Tuesday's HOT MIC
Wow! I really thought this guy was going to get himself killed -- and it looks like he came closer than he probably would have liked.
But the question remains: From 1,857 feet, did he see enough of the earth's curvature to cure himself of his Flat Eartherism?
Journalism is dead, exhibit 14,789,226:
Each of the articles I've read this week about Remington filing for bankruptcy has mentioned the marches and implied that there was a cause and effect going on. Remington's financial woes first made the news almost four years ago. The marches have about as much to do with the current state of the company as the t-shirt I'm wearing right now. It's nonsensical to even mention them. Well, if journalistic integrity were the goal it would be, anyway.
Hernan Cortez heading to the small screen.
Javier Bardem and Stephen Spielberg are teaming up for an Amazon miniseries about the Spanish conquistador Hernan Cortez. Variety's Daniel Holloway:
“Cortes’ epic discoveries shaped the world as we know it today, and through the minds of Amblin, Steven Spielberg, Steve Zaillian and Javier Bardem, we will bring Prime Video members on an exhilarating journey,” said Sharon Yguado, head of scripted series, Amazon Studios. “There are few moments in history that shape an entire culture such as Cortes’ story, and this series will be one filled with drama and adventure.”
A 16th century explorer, Cortes defied Spanish authorities to lead an expedition to what is now Mexico that led to the fall of the Aztec Empire.
“It is a privilege to tell this epic story— one that is full of drama and conflict within this huge, historical spectacle where two distant civilizations clash at the height of their reign,” said Bardem. “The best and worst of human nature came to life in all its light and darkness. As an actor, there is no better challenge than to serve such a unique project that I have been passionate about for years, and I am thrilled to be working with this dream team of Steven Spielberg, Steven Zaillian and Amazon.”
I'm excited but also trepidatious. Will Amazon show the Spaniards as dastardly evil invaders, spreading a superstitious brand of Christianity to enslave the locals? Will the ministeries present idyllic Aztecs who are peaceful and noble, cutting out the horrific human sacrifice?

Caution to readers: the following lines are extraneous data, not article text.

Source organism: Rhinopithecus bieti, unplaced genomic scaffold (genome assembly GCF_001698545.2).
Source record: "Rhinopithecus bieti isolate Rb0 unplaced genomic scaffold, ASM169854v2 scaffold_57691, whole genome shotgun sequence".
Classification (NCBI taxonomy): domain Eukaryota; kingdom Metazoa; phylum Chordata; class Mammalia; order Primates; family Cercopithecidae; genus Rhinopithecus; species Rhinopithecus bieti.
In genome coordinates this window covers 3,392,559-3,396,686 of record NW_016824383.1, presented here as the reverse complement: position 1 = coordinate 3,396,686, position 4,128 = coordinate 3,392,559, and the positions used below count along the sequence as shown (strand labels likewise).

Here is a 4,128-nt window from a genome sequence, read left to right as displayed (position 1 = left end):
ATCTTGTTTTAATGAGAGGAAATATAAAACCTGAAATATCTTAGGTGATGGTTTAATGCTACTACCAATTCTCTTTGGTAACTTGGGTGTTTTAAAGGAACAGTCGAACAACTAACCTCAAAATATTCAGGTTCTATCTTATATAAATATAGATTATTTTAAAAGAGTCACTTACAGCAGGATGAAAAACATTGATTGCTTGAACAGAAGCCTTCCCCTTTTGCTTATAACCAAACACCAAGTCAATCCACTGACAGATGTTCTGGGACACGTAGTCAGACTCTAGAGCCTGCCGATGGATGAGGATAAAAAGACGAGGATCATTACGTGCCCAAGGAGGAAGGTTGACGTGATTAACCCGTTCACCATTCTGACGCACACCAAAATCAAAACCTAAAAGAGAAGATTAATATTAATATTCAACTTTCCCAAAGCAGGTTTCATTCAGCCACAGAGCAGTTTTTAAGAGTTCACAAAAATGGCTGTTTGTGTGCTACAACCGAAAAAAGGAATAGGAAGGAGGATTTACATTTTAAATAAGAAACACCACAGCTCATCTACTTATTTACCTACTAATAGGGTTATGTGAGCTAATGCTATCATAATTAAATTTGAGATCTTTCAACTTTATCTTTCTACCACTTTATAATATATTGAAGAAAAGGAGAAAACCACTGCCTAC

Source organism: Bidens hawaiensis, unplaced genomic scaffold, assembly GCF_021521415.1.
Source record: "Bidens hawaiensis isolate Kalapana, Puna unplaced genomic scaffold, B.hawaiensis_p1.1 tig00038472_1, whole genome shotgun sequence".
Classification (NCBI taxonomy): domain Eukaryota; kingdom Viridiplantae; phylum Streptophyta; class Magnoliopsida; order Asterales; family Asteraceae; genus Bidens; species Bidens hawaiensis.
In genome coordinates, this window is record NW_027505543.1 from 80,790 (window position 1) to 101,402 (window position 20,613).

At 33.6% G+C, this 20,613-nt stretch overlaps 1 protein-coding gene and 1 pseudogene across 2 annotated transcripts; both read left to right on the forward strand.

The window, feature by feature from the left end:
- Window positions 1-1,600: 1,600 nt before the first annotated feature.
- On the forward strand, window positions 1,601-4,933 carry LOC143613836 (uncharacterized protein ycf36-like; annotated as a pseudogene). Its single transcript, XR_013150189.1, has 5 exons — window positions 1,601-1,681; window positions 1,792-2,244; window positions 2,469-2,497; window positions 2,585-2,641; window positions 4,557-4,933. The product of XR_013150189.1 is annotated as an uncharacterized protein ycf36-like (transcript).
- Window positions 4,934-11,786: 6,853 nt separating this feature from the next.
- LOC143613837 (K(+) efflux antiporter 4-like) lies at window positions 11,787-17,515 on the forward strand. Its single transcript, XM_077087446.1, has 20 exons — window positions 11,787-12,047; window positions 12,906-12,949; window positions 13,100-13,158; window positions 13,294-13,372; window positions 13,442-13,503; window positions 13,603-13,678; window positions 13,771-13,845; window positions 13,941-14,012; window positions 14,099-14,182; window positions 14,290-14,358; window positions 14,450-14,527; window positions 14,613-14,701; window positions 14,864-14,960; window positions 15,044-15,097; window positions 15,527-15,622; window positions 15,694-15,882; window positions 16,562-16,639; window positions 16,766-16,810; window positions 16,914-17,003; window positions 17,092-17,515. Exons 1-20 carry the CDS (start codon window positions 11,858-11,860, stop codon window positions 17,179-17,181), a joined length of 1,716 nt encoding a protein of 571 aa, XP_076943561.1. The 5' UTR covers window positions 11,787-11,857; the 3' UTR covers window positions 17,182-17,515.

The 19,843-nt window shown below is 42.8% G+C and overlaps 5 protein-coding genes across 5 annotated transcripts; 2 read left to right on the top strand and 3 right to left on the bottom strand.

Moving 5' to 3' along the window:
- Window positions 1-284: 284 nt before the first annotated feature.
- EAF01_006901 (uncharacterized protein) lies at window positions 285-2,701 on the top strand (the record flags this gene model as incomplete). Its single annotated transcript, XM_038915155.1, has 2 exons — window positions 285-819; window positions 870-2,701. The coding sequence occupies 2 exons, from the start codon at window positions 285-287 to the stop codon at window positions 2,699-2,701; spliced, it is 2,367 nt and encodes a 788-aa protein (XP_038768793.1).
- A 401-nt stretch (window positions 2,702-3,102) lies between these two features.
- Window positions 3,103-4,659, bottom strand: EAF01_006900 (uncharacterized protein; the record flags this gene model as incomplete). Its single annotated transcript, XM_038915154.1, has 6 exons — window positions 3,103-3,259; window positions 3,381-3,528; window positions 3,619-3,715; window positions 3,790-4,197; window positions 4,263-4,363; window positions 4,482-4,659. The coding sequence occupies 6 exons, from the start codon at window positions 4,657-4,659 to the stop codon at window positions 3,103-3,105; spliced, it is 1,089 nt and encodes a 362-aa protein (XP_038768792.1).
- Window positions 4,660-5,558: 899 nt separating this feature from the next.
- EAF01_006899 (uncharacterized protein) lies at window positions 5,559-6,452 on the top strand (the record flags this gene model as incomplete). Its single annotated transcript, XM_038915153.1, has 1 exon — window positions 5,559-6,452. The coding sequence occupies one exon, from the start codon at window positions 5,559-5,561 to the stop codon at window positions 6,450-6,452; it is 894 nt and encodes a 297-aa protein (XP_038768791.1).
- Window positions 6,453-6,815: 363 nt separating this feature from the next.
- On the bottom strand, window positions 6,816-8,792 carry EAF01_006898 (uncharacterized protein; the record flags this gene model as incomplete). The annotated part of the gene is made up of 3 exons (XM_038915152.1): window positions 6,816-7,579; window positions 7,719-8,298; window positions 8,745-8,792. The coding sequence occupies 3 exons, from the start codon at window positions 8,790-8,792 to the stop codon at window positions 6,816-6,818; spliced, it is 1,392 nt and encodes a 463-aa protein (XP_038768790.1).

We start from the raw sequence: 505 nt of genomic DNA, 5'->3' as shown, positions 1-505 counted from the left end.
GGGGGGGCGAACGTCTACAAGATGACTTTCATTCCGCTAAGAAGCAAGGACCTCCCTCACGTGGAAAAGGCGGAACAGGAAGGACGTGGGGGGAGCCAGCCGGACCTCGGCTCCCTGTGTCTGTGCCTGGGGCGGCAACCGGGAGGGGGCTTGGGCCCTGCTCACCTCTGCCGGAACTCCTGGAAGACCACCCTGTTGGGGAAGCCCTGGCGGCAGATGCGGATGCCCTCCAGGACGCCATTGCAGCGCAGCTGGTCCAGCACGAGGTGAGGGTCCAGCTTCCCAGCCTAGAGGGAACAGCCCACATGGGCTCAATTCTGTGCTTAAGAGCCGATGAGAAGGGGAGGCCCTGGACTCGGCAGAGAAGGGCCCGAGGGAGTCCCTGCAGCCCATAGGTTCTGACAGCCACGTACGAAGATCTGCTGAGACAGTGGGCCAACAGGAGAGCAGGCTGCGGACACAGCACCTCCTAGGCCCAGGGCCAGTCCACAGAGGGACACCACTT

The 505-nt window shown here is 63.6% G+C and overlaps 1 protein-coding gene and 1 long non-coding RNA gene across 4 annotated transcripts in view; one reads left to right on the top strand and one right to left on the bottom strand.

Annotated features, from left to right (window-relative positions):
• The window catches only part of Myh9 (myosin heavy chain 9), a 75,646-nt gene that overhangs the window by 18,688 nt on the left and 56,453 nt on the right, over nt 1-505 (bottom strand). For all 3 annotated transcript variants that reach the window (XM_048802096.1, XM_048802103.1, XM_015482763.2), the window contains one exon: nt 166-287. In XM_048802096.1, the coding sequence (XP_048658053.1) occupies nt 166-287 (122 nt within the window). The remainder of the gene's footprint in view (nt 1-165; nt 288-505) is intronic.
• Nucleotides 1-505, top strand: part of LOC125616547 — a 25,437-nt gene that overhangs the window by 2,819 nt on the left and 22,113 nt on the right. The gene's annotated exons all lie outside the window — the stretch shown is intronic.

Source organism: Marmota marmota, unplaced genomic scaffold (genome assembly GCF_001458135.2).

I sincerely hope that Amazon keeps to the historical facts, and doesn't twist things to make the European Christians look evil and the native Americans look noble. Then again, the project is based on Dalton Trumbo's original screenplay. Trumbo wrote the 1960 version of "Spartacus," so perhaps it won't be that bad...
They had me down as "very conservative" which is right on the money and downright creepy because I don't post about politics on Facebook.
The world is being run by piss-ant bureaucrats and there's nothing we can do about it.
It was painted to honor the five officers who died during the July 7, 2016 Dallas police ambush.
But a mural on Monday night was torn down after the City of Dallas filed a lawsuit against the property owner.
The painting in question was located in North Oak Cliff at the Last Call Lounge on Centre Street.
The mural listed the names of the five fallen officers, including Patrick Zamarripa who patrolled the southwest division.
“It makes me sad because he’s not here anymore,” said Valerie Zamarripa, the mother of Patrick Zamarripa. “I miss him so much.”
Valerie found out about the mural was in jeopardy a few days ago and worked to help find a solution.
“It keeps him alive so nobody ever, ever forgets,” said Valeria Zamarripa. “I feel like Dallas has bigger issues to deal with than to be dealing with this.”
A work crew unscrewed and removed each section of the mural as the sun began to set on Monday.
The 90-foot art installment was reduced to a stack of metal within 30 minutes.
“Why is the city picking on this mural? Do they not see what it represents?” questioned Zamarripa.
The City of Dallas said the fence, not the mural, at Last Call Lounge violates code and can conceal illegal activity.
The city said compliance officers cited the owner May 2017, captured pictures of the unpainted fence in June 2017 and believe the mural was painted July 2017, which marked one year since the deadly ambush.
“We thought we were doing something right and something nice for the city. We never thought we were going to have these kind of issues,” said Cesar Paz, who owns Last Call Lounge.
Paz claims he did not receive a notice of violation until after it was painted, but cannot afford to fight the city anymore.
“It was for our officers, now you know it’s gone,” said Paz.
The fact that it was a fence means that it could have been carefully removed and reassembled elsewhere. But some bureaucrat guarding his fiefdom issued his decree and to hell with everything else.